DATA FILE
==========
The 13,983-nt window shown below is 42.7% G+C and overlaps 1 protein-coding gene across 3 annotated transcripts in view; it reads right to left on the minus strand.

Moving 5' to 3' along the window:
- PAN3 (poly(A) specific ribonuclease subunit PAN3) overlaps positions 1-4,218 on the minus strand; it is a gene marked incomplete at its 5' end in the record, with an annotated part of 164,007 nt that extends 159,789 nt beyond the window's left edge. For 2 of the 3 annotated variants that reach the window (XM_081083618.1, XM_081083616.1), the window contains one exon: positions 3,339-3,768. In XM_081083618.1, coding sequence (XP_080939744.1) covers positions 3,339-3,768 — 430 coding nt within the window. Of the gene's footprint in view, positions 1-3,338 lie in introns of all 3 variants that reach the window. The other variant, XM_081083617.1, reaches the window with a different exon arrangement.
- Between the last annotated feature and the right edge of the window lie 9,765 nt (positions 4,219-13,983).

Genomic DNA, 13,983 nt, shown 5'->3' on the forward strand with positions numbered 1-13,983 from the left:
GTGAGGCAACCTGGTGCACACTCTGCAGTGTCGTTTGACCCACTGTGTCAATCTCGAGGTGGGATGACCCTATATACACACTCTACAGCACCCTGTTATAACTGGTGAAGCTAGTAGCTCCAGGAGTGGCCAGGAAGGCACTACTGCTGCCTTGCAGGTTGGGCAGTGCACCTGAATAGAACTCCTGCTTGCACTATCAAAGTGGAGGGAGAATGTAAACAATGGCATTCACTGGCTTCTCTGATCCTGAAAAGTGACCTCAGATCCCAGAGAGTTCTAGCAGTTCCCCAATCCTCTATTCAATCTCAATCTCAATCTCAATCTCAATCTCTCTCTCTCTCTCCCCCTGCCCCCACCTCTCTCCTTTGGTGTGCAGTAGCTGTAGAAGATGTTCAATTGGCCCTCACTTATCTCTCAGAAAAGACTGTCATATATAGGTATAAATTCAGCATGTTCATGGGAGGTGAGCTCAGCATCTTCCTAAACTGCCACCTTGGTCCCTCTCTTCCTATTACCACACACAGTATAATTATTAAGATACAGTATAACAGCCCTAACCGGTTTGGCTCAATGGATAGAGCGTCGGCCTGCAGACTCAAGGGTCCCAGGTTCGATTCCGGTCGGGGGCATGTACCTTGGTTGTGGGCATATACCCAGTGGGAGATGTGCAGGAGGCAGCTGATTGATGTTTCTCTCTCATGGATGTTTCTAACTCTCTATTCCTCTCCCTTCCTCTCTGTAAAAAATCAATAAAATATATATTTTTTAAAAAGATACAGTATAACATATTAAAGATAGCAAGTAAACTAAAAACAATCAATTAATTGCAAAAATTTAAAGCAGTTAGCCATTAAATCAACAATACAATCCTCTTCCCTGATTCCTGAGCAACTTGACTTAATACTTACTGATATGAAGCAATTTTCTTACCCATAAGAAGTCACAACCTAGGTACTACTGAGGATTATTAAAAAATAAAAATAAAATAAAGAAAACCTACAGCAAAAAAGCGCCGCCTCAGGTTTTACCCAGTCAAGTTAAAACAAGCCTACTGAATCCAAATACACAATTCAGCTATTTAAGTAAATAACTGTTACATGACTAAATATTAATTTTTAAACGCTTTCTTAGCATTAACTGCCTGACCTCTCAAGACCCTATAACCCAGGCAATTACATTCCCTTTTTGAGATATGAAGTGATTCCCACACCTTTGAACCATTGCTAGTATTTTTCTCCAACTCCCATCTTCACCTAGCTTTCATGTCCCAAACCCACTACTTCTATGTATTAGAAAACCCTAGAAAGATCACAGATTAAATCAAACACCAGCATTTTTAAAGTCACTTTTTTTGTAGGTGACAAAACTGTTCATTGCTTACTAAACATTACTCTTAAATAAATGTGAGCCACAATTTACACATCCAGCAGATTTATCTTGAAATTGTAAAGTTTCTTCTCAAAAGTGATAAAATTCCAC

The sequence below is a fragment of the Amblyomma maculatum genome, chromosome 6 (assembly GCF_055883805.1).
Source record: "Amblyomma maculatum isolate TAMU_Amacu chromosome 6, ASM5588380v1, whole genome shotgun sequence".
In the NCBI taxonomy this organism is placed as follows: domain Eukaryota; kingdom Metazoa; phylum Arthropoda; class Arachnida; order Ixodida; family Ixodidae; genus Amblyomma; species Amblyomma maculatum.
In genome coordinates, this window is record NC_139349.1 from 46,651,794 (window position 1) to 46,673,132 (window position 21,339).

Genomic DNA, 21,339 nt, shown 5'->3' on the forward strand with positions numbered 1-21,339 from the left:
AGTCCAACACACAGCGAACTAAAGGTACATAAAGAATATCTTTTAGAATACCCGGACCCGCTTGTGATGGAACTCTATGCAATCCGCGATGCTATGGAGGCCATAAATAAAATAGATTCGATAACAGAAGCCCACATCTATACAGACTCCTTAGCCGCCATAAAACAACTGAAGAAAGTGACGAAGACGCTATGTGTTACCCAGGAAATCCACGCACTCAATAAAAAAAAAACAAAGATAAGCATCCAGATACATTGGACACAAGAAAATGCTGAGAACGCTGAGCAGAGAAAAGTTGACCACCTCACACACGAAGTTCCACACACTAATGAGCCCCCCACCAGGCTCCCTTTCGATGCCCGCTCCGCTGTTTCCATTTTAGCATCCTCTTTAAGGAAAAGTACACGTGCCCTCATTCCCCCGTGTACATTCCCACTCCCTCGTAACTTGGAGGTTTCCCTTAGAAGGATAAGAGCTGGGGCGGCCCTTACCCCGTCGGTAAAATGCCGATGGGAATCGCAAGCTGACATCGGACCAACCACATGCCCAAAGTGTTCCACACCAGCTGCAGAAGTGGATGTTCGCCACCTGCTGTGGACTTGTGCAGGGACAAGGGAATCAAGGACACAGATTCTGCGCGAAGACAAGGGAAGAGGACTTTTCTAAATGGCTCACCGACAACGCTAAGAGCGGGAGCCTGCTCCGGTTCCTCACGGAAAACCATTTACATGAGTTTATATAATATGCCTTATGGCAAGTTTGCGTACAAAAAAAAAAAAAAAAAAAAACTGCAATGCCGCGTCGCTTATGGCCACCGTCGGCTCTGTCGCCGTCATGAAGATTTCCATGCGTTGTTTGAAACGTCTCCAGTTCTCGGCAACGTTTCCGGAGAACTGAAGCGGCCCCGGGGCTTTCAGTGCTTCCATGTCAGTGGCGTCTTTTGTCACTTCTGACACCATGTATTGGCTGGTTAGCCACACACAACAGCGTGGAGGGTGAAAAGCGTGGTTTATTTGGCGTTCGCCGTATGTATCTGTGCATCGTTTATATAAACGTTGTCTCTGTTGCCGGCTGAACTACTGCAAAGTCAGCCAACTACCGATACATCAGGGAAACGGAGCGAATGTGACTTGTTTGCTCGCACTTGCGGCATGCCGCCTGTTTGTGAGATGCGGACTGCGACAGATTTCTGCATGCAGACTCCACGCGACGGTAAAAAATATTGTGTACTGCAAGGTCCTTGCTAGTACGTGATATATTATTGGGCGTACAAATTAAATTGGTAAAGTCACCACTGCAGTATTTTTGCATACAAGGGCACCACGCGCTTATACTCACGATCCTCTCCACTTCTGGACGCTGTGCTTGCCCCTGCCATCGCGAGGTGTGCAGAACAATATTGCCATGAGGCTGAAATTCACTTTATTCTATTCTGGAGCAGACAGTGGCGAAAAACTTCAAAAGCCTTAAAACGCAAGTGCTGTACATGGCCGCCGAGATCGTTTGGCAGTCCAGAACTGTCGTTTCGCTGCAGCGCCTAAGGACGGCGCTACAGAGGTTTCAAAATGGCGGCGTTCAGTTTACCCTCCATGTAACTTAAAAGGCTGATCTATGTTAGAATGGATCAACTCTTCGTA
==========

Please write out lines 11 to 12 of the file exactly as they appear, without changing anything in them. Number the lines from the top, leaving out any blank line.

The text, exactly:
Genomic DNA, 21,339 nt, shown 5'->3' on the forward strand with positions numbered 1-21,339 from the left:
AGTCCAACACACAGCGAACTAAAGGTACATAAAGAATATCTTTTAGAATACCCGGACCCGCTTGTGATGGAACTCTATGCAATCCGCGATGCTATGGAGGCCATAAATAAAATAGATTCGATAACAGAAGCCCACATCTATACAGACTCCTTAGCCGCCATAAAACAACTGAAGAAAGTGACGAAGACGCTATGTGTTACCCAGGAAATCCACGCACTCAATAAAAAAAAAACAAAGATAAGCATCCAGATACATTGGACACAAGAAAATGCTGAGAACGCTGAGCAGAGAAAAGTTGACCACCTCACACACGAAGTTCCACACACTAATGAGCCCCCCACCAGGCTCCCTTTCGATGCCCGCTCCGCTGTTTCCATTTTAGCATCCTCTTTAAGGAAAAGTACACGTGCCCTCATTCCCCCGTGTACATTCCCACTCCCTCGTAACTTGGAGGTTTCCCTTAGAAGGATAAGAGCTGGGGCGGCCCTTACCCCGTCGGTAAAATGCCGATGGGAATCGCAAGCTGACATCGGACCAACCACATGCCCAAAGTGTTCCACACCAGCTGCAGAAGTGGATGTTCGCCACCTGCTGTGGACTTGTGCAGGGACAAGGGAATCAAGGACACAGATTCTGCGCGAAGACAAGGGAAGAGGACTTTTCTAAATGGCTCACCGACAACGCTAAGAGCGGGAGCCTGCTCCGGTTCCTCACGGAAAACCATTTACATGAGTTTATATAATATGCCTTATGGCAAGTTTGCGTACAAAAAAAAAAAAAAAAAAAAACTGCAATGCCGCGTCGCTTATGGCCACCGTCGGCTCTGTCGCCGTCATGAAGATTTCCATGCGTTGTTTGAAACGTCTCCAGTTCTCGGCAACGTTTCCGGAGAACTGAAGCGGCCCCGGGGCTTTCAGTGCTTCCATGTCAGTGGCGTCTTTTGTCACTTCTGACACCATGTATTGGCTGGTTAGCCACACACAACAGCGTGGAGGGTGAAAAGCGTGGTTTATTTGGCGTTCGCCGTATGTATCTGTGCATCGTTTATATAAACGTTGTCTCTGTTGCCGGCTGAACTACTGCAAAGTCAGCCAACTACCGATACATCAGGGAAACGGAGCGAATGTGACTTGTTTGCTCGCACTTGCGGCATGCCGCCTGTTTGTGAGATGCGGACTGCGACAGATTTCTGCATGCAGACTCCACGCGACGGTAAAAAATATTGTGTACTGCAAGGTCCTTGCTAGTACGTGATATATTATTGGGCGTACAAATTAAATTGGTAAAGTCACCACTGCAGTATTTTTGCATACAAGGGCACCACGCGCTTATACTCACGATCCTCTCCACTTCTGGACGCTGTGCTTGCCCCTGCCATCGCGAGGTGTGCAGAACAATATTGCCATGAGGCTGAAATTCACTTTATTCTATTCTGGAGCAGACAGTGGCGAAAAACTTCAAAAGCCTTAAAACGCAAGTGCTGTACATGGCCGCCGAGATCGTTTGGCAGTCCAGAACTGTCGTTTCGCTGCAGCGCCTAAGGACGGCGCTACAGAGGTTTCAAAATGGCGGCGTTCAGTTTACCCTCCATGTAACTTAAAAGGCTGATCTATGTTAGAATGGATCAACTCTTCGTA